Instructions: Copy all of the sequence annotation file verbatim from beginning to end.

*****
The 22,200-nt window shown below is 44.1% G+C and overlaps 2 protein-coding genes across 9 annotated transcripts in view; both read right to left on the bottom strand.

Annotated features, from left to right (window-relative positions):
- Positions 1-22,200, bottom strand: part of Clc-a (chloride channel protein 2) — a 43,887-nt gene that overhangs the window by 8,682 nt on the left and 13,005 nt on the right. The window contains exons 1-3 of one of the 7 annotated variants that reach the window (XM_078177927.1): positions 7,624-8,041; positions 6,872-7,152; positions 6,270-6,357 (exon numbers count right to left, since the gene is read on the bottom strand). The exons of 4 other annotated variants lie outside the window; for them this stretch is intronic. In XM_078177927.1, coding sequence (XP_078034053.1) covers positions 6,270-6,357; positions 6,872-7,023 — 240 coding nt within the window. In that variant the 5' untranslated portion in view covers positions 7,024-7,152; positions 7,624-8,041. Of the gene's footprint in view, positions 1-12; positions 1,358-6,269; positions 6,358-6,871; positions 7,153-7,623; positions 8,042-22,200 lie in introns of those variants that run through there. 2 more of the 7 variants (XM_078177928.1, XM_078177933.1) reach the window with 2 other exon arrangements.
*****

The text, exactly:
The 22,200-nt window shown below is 44.1% G+C and overlaps 2 protein-coding genes across 9 annotated transcripts in view; both read right to left on the bottom strand.

Annotated features, from left to right (window-relative positions):
- Positions 1-22,200, bottom strand: part of Clc-a (chloride channel protein 2) — a 43,887-nt gene that overhangs the window by 8,682 nt on the left and 13,005 nt on the right. The window contains exons 1-3 of one of the 7 annotated variants that reach the window (XM_078177927.1): positions 7,624-8,041; positions 6,872-7,152; positions 6,270-6,357 (exon numbers count right to left, since the gene is read on the bottom strand). The exons of 4 other annotated variants lie outside the window; for them this stretch is intronic. In XM_078177927.1, coding sequence (XP_078034053.1) covers positions 6,270-6,357; positions 6,872-7,023 — 240 coding nt within the window. In that variant the 5' untranslated portion in view covers positions 7,024-7,152; positions 7,624-8,041. Of the gene's footprint in view, positions 1-12; positions 1,358-6,269; positions 6,358-6,871; positions 7,153-7,623; positions 8,042-22,200 lie in introns of those variants that run through there. 2 more of the 7 variants (XM_078177928.1, XM_078177933.1) reach the window with 2 other exon arrangements.